Cooking with Herbs 101
Love to add flavor and nutrition without salt or excess calories? Then you need to refer to our herbs 101 for all you need to know...
Fresh herbs are located in the produce section, and are sold in small bunches (and sometimes in pots), used to add piquant flavor to both sweet and savory dishes.
How to Buy:
Should have clean, fresh fragrance; no wilting or black spots; intense green color (except sage, pale grey-green).
Thyme, oregano, basil, tarragon, rosemary, mint, dill, sage, flat or curly parsley, marjoram, chives, chervil, cilantro (aka coriander, Chinese or Mexican parsley.)
How to Store:
Wrap herbs in damp paper towel, place in tightly-sealed plastic bag for up to 5 days or store stem-end down in glass of water with the tops covered with plastic bag. Use quickly to preserve fragrance and flavor.
Can be frozen: wash, dry, place in tightly-sealed plastic bag or mince washed leaves in food processor with a little water to form a paste. Pour paste into ice cube trays, freeze; put frozen cubes into a tightly-sealed plastic bag and keep frozen.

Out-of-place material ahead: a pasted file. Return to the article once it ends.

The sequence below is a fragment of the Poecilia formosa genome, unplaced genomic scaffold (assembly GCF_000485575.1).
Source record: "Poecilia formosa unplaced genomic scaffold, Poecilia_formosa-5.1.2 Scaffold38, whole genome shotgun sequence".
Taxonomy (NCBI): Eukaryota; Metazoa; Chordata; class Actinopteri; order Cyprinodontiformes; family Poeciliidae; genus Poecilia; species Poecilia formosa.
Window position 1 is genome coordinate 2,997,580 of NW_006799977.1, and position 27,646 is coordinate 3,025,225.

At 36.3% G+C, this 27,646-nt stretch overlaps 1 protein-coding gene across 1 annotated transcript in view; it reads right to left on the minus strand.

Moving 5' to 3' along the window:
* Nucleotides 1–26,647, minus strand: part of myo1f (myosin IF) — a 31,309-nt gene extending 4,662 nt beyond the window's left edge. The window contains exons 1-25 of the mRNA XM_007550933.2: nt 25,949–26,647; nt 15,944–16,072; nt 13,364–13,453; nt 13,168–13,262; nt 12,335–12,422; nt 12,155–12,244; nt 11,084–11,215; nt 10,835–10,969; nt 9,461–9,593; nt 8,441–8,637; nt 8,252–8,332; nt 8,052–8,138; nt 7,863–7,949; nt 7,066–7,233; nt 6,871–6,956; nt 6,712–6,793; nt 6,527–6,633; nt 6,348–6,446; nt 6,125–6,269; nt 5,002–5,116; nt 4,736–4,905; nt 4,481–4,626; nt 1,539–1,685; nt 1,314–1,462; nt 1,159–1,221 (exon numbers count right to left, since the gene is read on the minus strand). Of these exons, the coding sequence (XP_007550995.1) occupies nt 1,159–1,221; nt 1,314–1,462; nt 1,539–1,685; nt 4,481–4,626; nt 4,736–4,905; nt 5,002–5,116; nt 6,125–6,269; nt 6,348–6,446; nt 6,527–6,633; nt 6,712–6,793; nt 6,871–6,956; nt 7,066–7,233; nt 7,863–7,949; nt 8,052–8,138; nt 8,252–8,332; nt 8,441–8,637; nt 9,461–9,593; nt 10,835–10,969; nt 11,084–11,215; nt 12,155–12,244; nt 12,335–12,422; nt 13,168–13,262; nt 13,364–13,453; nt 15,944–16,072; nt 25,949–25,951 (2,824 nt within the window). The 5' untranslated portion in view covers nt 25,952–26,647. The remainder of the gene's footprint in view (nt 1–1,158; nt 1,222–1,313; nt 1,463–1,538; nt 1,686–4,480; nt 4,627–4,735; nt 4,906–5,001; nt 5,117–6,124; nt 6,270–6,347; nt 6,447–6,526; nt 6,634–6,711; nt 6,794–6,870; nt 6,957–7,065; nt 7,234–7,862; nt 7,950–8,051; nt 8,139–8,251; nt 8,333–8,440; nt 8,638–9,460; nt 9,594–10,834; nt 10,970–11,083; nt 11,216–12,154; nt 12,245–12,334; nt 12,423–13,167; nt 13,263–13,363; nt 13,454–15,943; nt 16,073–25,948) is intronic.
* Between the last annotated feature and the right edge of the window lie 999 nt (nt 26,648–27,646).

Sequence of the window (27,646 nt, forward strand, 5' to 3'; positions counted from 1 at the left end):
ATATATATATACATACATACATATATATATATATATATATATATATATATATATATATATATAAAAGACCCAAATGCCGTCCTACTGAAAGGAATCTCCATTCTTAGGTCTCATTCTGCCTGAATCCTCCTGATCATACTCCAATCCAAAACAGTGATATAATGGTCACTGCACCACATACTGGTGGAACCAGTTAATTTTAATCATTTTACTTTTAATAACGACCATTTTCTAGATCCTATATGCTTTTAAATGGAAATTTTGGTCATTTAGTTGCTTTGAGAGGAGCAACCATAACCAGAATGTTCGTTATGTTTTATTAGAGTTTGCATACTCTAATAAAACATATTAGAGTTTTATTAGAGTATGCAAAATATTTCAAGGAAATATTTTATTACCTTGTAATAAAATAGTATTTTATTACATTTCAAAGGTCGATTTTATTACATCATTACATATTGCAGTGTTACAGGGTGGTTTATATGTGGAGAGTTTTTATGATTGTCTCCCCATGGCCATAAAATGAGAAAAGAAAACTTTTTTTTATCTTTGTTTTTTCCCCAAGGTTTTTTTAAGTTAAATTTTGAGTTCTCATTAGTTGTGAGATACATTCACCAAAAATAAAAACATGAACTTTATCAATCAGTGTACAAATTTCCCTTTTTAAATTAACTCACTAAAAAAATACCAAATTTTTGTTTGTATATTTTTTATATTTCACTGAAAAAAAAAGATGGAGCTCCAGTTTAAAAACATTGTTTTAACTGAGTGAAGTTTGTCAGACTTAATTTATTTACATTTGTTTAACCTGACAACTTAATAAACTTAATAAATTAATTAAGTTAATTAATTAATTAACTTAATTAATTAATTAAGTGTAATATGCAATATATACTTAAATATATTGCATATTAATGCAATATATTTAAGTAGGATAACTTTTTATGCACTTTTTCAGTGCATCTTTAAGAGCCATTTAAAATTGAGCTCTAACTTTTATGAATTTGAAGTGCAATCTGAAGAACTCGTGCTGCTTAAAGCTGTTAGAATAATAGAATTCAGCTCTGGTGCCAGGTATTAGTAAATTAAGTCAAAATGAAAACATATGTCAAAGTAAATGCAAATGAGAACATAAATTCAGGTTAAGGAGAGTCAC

How to Use: To prep: wash, blot with paper towel or dry in salad spinner. To use: strip off leaves by running your fingers down the stem from top to bottom or cut with sharp paring knife. Use 3x more fresh herbs than dried for best flavor and add at the end of cooking.
Cilantro: Asian, Caribbean, Mexican foods; Chives: dips, tomatoes, potatoes; Basil: peas, tomatoes, zucchini; Dill: vegetables, fish, cheese; Mint: fruits, grains, lamb, brew for tea; Oregano: Italian dishes, lentils, stews; Parsley: soups, salads, garnish; Rosemary: chicken, fish, meats, stews, tomatoes; Sage: poultry, stuffing; Thyme: eggs, beans, poultry, potatoes. Thyme or basil are also good in ice cream.
Health Benefits: Herbs (fresh and dried) are a great source of antioxidants, including flavonoids; parsley or mint can even help freshen breath.
Smarter Shopping: Buy fresh herbs in pots; they grow for years and they are as fresh as can be.